High school student leads charge against climate change in Brampton
Photos by Mansoor Tanweer

High school student leads charge against climate change in Brampton

An emaciated polar bear flashed on the big screen as Shailly Prajapati stared down Brampton councillors and spoke about the existential challenge they — and the rest of us — face.

“The truth is, the rise of global temperatures is only the result of our own actions and activities. Every day we continue to add on to the already excessive amount of greenhouse gases that are present in the atmosphere,” the 15-year-old said, pleading with council at their June 5 meeting to commit Brampton to taking action against climate change.

“In fact, Canada itself contributes greatly to this issue. Canada accounts for about 2 percent of all annual greenhouse gas emissions worldwide. Which may seem like a very small amount, but 2 percent of a number as large as 38.2 billion tonnes can be quite alarming (about 764 million tonnes). Especially when taking into consideration that Canada’s population only accounts for about 0.5 percent of the global population… at the rate we are pumping out these greenhouse gases and exploiting natural resources, it would take about five Earths to support ourselves.”

The maturity of those words reflects Prajapati’s small part in a global youth movement inspired in part by a Swedish high school student. Greta Thunberg was Prajapati’s age last August when she skipped school and sat on the steps of the Riksdag, Sweden’s national parliament, to demand her country fall in line with targets set out by the Paris Agreement. She continued her vigil for three weeks straight, and in November, the “school strike for climate” was born as she garnered increasing attention in the world’s media. Since then, Thunberg has become an outspoken advocate for climate change mitigation and a symbol of the movement’s unofficial youth wing.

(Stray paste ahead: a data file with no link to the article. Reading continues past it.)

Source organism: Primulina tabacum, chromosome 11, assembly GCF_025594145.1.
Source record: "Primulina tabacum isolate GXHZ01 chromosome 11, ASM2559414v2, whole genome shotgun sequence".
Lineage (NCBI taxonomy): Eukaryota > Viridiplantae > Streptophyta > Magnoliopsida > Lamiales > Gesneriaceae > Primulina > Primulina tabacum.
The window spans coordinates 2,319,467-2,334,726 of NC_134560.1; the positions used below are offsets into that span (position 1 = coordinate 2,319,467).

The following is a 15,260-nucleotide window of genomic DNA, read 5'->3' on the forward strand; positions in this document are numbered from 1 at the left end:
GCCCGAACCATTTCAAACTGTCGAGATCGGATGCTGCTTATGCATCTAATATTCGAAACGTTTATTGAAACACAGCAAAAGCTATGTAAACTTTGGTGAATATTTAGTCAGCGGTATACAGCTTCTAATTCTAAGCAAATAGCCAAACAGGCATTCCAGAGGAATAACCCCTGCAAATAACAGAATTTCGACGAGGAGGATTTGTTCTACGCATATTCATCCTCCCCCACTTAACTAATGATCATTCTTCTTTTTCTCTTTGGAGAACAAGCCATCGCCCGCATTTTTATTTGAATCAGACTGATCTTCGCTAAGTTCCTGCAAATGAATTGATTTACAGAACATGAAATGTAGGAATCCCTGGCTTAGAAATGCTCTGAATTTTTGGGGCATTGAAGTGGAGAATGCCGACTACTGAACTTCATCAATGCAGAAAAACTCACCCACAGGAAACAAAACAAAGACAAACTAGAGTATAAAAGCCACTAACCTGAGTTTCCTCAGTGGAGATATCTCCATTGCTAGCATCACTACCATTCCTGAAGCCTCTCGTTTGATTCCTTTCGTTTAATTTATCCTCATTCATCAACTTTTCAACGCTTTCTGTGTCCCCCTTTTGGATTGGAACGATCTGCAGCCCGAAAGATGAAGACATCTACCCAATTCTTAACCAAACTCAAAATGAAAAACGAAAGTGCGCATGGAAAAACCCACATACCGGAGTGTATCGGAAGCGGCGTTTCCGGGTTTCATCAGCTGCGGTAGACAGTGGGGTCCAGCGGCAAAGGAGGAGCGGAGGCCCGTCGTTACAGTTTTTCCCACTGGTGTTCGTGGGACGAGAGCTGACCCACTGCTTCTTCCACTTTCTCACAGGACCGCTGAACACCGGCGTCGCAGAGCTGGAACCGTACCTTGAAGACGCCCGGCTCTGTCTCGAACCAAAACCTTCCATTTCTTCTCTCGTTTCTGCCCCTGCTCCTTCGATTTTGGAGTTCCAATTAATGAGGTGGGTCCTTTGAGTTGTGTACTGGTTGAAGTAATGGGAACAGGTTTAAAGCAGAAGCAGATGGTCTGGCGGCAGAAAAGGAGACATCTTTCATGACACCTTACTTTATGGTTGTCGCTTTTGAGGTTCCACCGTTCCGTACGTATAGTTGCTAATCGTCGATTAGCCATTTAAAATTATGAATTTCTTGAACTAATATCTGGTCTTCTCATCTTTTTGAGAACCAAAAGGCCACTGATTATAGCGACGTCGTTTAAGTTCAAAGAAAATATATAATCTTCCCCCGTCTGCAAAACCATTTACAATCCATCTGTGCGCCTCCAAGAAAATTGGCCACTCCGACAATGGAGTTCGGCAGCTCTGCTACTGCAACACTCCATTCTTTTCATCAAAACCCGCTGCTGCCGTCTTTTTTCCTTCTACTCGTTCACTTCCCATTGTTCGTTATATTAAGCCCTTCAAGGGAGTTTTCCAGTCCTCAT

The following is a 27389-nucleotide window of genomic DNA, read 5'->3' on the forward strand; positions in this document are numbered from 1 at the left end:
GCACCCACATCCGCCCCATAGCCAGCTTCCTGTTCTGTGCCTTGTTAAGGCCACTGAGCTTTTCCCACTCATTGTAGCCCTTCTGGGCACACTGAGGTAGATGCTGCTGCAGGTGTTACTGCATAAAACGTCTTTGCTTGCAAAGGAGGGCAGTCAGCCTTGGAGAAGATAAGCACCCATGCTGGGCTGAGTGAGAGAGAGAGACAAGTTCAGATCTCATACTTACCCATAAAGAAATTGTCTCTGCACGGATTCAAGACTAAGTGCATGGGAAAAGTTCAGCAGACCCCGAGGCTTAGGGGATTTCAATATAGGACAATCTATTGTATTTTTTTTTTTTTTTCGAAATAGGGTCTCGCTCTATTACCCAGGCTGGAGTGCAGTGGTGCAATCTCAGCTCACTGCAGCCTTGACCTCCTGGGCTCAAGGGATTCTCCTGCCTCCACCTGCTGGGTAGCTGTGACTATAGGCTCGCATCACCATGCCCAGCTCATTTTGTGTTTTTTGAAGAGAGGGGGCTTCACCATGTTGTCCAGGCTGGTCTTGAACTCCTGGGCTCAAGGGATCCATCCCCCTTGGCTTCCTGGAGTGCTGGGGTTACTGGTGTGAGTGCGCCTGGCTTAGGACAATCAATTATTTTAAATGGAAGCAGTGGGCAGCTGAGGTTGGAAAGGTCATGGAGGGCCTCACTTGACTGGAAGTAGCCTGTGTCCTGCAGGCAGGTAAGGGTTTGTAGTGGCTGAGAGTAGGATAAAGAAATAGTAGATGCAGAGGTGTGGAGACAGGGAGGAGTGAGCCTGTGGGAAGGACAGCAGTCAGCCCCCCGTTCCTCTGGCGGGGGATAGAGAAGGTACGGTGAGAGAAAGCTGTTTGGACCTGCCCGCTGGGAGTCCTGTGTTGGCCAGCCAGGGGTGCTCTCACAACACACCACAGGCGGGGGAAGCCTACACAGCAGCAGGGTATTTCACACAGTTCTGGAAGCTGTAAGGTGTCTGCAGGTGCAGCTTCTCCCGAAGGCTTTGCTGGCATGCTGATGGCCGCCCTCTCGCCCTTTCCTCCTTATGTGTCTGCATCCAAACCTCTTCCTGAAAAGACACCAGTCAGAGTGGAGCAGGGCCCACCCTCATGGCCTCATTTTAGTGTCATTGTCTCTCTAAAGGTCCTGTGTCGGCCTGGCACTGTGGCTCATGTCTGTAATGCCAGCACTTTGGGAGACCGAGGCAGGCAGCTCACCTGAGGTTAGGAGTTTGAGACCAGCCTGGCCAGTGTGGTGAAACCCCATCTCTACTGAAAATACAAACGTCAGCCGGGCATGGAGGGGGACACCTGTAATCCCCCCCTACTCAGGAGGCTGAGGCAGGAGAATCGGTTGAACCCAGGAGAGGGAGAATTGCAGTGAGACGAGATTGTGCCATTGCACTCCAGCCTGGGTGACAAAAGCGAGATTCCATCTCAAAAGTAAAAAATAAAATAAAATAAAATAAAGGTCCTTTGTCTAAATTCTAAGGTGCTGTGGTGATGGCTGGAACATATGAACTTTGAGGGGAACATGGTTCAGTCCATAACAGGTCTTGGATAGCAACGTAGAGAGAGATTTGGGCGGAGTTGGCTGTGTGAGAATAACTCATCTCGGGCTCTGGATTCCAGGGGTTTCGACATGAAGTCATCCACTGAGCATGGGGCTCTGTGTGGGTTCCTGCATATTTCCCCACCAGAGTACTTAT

Brampton's Shailly Prajapati


Prajapati’s ultimate ambition is to go into medicine, but she has taken on the mantle of environmentalist during her time at Harold M. Braithwaite Secondary School. Ultimately, her words last week persuaded councillors to vote unanimously to declare a climate emergency in Brampton — a mainly symbolic move, but one that promises to undergird a variety of environmentally friendly decisions.

Coincidentally, Prajapati’s journey started when she attended a city event, the Brampton 2040 Vision Youth Symposium. "It was like a workshop-style event … . We were assigned certain visions, or we would pick whatever vision we wanted to work on. Mine was sustainability and the environment,” she told The Pointer at a Starbucks in Trinity Commons.

She immediately became part of an initiative to plant one million trees in Brampton, one of the goals laid out in the Brampton 2040 Vision. The document, also known as Living the Mosaic, lays out an aspirational path for future development in the city, which includes reimagining transportation, housing, the arts and green spaces in the city. The brainchild of Vancouver-based urban planner Larry Beasley, the vision, if implemented, would include creating “complete streets” — a planning concept in which urban streetscapes provide safe space for walking, cycling and public transit as well as cars, with priority given to a “pedestrian first” philosophy.